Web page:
At the same time, Kentucky ratified the Thirteenth Amendment only in 1976, and the last of the states, Mississippi, in 1995, and, for an unspecified reason, the statement of ratification was not sent to the Federal Register, as expected. This fact was accidentally noticed after seventeen years, so, formally, the issue was finally closed only on February 7, 2013 (Notable Kentucky African Americans Database, n.d.). The centuries-old tragedy of slavery ended 150 years ago, but it took another hundred years to overcome its consequences.

The Historical Evidence of the Impact of the Jim Crow laws on American Society

The Civil Rights Act of 1875 forbade “any person” to place citizens of any race or color in an unequal position in public places, such as hotels, theaters and places of public entertainment, as well as public transport. In 1883, the Supreme Court declared this law unconstitutional on the grounds that the Fourteenth Amendment prohibits discrimination by states rather than individuals (Library of Congress, n.d.). Accordingly, Congress did not have the right to prohibit individual acts of discrimination. Hence, persecution and oppression of blacks continued with the tacit consent of the court and government. This led to the use of Lynch court and other terrible acts of violence towards the black population, virtually unprotected by law (Bruce & Murray, 1901).

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Today, the African American population still faces inequality in nearly all the fields. One of the most important issues is the police brutality towards them which is not new. Alang, McAlpine, McCreedy, and Hardeman (2017) argue that “historical evidence of public harming of Black bodies by police dates back at least to the era of slavery when police disciplined Blacks and recaptured those who escaped enslavement.“ On the other hand, Americans of any race can challenge many decisions and do exercise this right. Obama’s victory is one of the criteria for progress that the country has made. Modern young Americans should build the future of America of a wide and deep consensus based on the fact that the shameful history of slavery, segregation and barriers will be left in the past.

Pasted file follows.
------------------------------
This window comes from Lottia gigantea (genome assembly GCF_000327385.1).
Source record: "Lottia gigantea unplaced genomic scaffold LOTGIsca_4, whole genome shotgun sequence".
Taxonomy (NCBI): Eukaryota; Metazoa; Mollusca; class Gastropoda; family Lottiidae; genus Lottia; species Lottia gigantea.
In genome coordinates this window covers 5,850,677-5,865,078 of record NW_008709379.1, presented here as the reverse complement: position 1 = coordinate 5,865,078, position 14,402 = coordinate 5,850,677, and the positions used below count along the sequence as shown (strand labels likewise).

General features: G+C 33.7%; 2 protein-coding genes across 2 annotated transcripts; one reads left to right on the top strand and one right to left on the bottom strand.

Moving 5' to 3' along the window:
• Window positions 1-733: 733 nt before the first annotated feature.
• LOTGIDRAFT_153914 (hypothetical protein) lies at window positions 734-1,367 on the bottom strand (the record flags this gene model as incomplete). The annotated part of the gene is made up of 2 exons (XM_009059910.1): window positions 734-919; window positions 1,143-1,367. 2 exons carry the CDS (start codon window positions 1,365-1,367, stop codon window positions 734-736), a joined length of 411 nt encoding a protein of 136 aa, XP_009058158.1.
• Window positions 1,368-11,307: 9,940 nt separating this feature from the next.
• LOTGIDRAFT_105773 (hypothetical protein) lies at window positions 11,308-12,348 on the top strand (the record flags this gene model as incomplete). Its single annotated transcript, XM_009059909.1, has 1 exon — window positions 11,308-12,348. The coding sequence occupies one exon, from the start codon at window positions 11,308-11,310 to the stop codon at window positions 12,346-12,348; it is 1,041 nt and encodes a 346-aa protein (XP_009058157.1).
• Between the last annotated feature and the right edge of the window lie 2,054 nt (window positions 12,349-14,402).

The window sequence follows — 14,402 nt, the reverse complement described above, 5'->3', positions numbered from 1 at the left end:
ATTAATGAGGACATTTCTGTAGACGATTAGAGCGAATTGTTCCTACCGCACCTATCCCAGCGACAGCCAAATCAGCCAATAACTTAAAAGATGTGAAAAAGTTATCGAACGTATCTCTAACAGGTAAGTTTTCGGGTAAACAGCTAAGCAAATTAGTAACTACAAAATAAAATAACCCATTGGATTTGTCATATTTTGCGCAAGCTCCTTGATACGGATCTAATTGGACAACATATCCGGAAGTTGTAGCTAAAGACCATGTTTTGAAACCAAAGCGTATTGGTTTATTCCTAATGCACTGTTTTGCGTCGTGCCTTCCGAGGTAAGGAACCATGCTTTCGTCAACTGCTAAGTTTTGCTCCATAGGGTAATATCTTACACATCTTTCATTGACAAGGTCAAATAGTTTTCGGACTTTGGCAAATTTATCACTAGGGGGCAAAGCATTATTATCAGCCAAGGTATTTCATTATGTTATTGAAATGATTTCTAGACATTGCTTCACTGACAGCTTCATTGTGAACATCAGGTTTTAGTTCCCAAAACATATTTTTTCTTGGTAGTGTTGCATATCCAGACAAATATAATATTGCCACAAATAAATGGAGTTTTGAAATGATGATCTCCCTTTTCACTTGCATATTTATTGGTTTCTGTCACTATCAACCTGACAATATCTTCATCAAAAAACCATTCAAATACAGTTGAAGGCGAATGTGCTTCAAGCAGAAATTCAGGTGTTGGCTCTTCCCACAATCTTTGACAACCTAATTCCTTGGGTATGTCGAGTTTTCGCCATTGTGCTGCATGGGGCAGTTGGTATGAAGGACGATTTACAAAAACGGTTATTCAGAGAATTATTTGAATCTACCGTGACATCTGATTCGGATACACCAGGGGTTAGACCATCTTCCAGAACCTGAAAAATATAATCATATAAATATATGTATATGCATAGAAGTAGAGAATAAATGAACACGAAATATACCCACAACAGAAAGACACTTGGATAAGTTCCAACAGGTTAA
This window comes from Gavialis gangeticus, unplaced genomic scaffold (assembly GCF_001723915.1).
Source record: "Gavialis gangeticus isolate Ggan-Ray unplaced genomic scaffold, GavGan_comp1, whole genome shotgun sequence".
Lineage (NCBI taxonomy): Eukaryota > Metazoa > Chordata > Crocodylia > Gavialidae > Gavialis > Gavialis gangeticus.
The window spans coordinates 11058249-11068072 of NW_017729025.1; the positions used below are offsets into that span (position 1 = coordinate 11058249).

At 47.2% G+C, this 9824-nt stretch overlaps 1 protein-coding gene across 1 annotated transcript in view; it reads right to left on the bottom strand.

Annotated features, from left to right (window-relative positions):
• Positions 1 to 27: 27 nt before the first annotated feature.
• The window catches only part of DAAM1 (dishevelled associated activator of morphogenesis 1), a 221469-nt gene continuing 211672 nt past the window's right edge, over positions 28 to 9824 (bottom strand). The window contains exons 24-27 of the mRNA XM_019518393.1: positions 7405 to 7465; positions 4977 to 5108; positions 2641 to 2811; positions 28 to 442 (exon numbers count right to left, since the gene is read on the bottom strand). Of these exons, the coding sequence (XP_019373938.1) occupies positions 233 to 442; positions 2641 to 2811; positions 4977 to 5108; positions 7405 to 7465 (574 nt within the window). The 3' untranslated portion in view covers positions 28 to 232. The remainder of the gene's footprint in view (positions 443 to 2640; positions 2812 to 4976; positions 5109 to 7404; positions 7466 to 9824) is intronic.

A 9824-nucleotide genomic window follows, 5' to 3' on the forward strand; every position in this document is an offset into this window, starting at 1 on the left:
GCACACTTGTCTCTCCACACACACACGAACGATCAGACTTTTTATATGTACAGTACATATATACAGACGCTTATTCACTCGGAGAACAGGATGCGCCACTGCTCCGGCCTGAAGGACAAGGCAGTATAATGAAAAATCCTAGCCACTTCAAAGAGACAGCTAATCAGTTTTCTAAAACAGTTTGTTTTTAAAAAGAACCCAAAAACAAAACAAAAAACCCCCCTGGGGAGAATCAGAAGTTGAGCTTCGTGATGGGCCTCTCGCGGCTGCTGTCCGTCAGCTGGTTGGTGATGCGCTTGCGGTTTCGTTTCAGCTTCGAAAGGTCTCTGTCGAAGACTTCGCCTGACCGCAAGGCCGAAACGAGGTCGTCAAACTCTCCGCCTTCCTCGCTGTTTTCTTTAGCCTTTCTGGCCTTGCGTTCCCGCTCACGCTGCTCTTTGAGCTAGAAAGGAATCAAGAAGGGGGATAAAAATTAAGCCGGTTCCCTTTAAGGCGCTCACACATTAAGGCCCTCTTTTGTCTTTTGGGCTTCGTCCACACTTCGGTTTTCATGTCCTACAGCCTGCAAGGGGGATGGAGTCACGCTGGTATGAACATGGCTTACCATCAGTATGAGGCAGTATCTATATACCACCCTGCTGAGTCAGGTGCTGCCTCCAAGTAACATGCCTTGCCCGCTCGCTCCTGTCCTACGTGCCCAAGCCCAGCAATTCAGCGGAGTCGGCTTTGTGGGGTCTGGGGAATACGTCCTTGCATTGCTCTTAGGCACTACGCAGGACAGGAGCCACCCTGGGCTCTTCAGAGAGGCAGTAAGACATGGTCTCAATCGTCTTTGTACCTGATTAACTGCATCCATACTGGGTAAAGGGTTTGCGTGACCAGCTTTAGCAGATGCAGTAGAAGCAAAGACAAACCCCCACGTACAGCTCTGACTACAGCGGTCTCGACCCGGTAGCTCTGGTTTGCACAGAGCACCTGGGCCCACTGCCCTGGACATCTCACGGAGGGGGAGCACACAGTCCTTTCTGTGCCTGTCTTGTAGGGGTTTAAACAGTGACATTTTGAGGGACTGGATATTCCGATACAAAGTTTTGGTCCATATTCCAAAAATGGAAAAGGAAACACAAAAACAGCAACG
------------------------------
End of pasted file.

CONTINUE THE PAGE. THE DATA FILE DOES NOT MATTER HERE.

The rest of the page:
Historical Heritage and Conclusions

The Jim Crow laws case is important not only for me personally – it is a blatant historical precedent which consequences are still experienced by American society. This research made me understand that the modern national imagination tends to divide the racial inequality of the Civil War times and the present racial discrimination. In fact, today the society continues to rely on segregationists justifications. The vivid example is the Black Lives Matter movement against the police brutality towards African Americans.

To my mind, if a historian pursued this research, he would aim to convey to society the idea of injustice of a person’s rights oppression based on skin color. Knowledge of history is necessary for us to avoid the mistakes of the past, building the future of a nation. I have no doubt that any historian would agree that racial inequality is one of the most egregious mistakes in American history. Moreover, people should realize that historically any form of cruelty develops into a so-called revenge policy over time. Hence, the support of racial inequity, including resignation, is a direct way to an imminent collapse and intensification of civil divisions within the country. Being conscious citizens, we should direct our efforts towards unity, as it is the only right decision on the way to strengthening both the state and spiritual growth of the whole nation.


  1. Alang, S., McAlpine, D., McCreedy, E., & Hardeman, R. (2017). Police Brutality and Black Health: Setting the Agenda for Public Health Scholars. Retrieved from doi:10.2105/AJPH.2017.303691
  2. Brown v. Board of Education. (n.d.). Separate is not equal. Web.
  3. Constitutional Rights Foundation. (n.d.). Southern Black Codes. Web.
  4. Hansan, J.E. (2011). Jim Crow laws and racial segregation. Social Welfare History Project. Web.
  5. Notable Kentucky African Americans Database. (n.d.). Ratification of the 13th, 14th, and 15thAmendments (Kentucky).
  6. Pilgrim, D. (2012). What was Jim Crow. Ferries State University. Web.
  7. Reconstruction: The Second Civil War. (n.d.). White southern responses to black emancipation. Web.